In Pimlico Plumbers Limited v Smith, the Court of Appeal has upheld the decision of the Employment Appeal Tribunal to find that Mr Smith, who was engaged as a self-employed contractor, was also a “worker” under the Employment Rights Act 1996 and the Working Time Regulations 1998, and an “employee” under the wider definition of that term in the Equality Act 2010.
Mr Smith (S) signed a ‘self-employed operative’ agreement with Pimlico Plumbers (PP). The agreement provided for the performance of “building trade services” by S. His working hours would be agreed between the parties; PP was not obliged to provide work, nor was S obliged to accept work. It also expressed that S would comply with all reasonable rules and policies of PP, including those contained in its company manual.
The manual set out numerous work requirements, including wearing a PP uniform, carrying a PP ID card at all times, working at least 5 days and 40 hours a week, leasing a van from PP adorned with the company logo and holding a mobile phone (with the tariff deducted from monthly wages). Plumbers had to contact the PP control room frequently and make all customer contact, appointments and scheduling through the control room. Plumbers would also not be paid until PP had received payment from customers and could even receive wage deductions if a customer did not honour a payment or made a late payment. The agreement also contained eight restrictive covenants which restricted the post-termination business activities of S. The agreement did not include any express right for S to send a substitute in his place. However, S did have to provide his own tools and equipment and pay for accounting costs and professional indemnity insurance. He also filed tax returns and believed himself to be self-employed.
Following the termination of the agreement, S brought claims alleging unfair dismissal, wrongful dismissal, entitlement to pay during the period of a medical suspension and failure to provide particulars of employment. These claims all depended on S being an “employee” within the meaning of the Employment Rights Act 1996 (ERA), i.e. employed under a contract of employment. The Employment Tribunal (ET) held that S was not employed under such a contract and so had no jurisdiction to hear these claims.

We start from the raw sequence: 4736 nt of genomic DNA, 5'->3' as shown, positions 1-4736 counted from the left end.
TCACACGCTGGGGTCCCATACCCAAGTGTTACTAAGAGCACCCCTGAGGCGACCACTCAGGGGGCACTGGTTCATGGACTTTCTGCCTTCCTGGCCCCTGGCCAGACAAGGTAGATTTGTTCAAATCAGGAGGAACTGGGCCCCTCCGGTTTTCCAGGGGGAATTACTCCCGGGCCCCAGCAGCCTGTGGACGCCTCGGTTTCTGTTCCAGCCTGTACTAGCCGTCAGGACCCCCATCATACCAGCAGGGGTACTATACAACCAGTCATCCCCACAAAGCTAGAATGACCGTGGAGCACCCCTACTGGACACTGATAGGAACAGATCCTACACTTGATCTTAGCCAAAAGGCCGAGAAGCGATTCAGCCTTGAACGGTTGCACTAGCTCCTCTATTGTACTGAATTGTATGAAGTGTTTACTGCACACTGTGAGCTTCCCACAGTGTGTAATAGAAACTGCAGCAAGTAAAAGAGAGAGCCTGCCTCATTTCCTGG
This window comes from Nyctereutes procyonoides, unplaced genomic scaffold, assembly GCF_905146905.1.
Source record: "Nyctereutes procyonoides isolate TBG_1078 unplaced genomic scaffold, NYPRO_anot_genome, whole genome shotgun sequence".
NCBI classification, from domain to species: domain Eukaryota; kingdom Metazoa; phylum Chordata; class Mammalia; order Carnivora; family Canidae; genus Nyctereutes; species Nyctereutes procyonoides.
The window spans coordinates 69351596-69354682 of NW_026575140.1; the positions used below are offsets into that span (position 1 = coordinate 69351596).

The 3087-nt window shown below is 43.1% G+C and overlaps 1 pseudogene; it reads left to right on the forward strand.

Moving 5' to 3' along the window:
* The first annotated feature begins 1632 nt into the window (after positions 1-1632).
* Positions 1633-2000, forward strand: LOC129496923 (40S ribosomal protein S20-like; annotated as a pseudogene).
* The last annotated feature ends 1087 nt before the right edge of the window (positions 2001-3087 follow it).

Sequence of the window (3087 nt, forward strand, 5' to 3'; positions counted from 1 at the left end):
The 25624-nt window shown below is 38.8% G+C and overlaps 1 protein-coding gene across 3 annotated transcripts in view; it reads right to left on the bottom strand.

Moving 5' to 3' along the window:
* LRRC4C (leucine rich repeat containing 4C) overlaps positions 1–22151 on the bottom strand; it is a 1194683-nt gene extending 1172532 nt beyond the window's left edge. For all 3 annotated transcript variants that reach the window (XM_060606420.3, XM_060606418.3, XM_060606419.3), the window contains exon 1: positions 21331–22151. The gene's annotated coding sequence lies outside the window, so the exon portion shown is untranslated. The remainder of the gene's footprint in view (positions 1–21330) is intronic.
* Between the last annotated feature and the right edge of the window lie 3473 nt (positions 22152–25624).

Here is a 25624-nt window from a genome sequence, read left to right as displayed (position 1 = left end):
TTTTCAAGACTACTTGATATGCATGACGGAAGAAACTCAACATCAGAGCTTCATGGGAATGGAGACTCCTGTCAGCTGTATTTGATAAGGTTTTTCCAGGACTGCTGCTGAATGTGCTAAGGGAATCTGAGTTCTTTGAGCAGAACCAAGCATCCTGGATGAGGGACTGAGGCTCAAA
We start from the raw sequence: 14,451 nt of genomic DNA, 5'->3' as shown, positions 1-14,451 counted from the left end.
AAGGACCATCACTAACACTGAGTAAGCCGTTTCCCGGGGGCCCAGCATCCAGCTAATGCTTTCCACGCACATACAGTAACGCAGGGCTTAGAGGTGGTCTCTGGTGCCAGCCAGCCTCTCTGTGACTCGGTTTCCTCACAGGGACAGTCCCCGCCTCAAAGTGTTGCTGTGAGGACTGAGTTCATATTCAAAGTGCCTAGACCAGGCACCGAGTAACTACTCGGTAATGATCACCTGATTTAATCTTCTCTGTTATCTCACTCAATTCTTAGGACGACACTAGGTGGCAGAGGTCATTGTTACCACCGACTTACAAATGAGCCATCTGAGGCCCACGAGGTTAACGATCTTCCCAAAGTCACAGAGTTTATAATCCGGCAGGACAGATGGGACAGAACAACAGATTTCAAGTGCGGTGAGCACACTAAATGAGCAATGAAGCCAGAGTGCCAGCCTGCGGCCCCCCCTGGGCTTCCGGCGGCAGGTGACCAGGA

S additionally claimed unpaid holiday pay and unlawful deductions from wages. This required him to show he was a “worker” under ERA and the Working Time Regulations 1998 (WTR). That is, an individual either working under a contract of employment or any other contract whereby he personally performs any work or services for another party who is not a client or customer of any profession or business carried on by the individual. S also claimed disability discrimination, which required him to be an “employee” within the extended definition of that term under the Equality Act 2010 (EA) and such definition essentially follows the definition of “worker” in the ERA and WTR.
The ET found that S was a “worker” for the purposes of the WTR and ERA. Therefore, he was also entitled to the protection of the EA. The purpose of the agreement was for S to personally provide work for PP, which included completing minimum working hours without the right to a substitute. Although S had autonomy in respect of the estimates he gave and in carrying out the work, PP enjoyed such a degree of control that S could not be considered to be self-employed and running his own business. PP appealed.
The Employment Appeal Tribunal upheld the decision of the ET. The ET had correctly considered the facts, including that S had no right to provide his services through a substitute and that the restrictive covenants were inconsistent with the idea that S was running his own business. PP subsequently appealed to the Court of Appeal.
The Court of Appeal supported the decision of the ET and held that S was a “worker” and not carrying out a business on his own account. The express wording of the agreement required personal performance from S. S also had no right of substitution and was obliged to work a normal 40 hour week under the company manual. Furthermore, the notion that S was under no obligation to accept work was undermined by this minimum working hours requirement and the practical realities of the relationship. As S had to cover costs, such as tools, van expenses and a mobile phone tariff, the relationship between PP and S would only work if S was given and worked a minimum number of hours to cover those costs and make a profit. For these reasons, the appeal was dismissed.
Paula Bailey comments: "Following several high profile cases, this decision offers further guidance on the issue of worker status and worker rights. Once again, the courts have emphasised that contracts will be rigorously scrutinised against the realities of the working relationship when determining employment status. Here, personal performance and the degree of control exercised by the company were critical factors".
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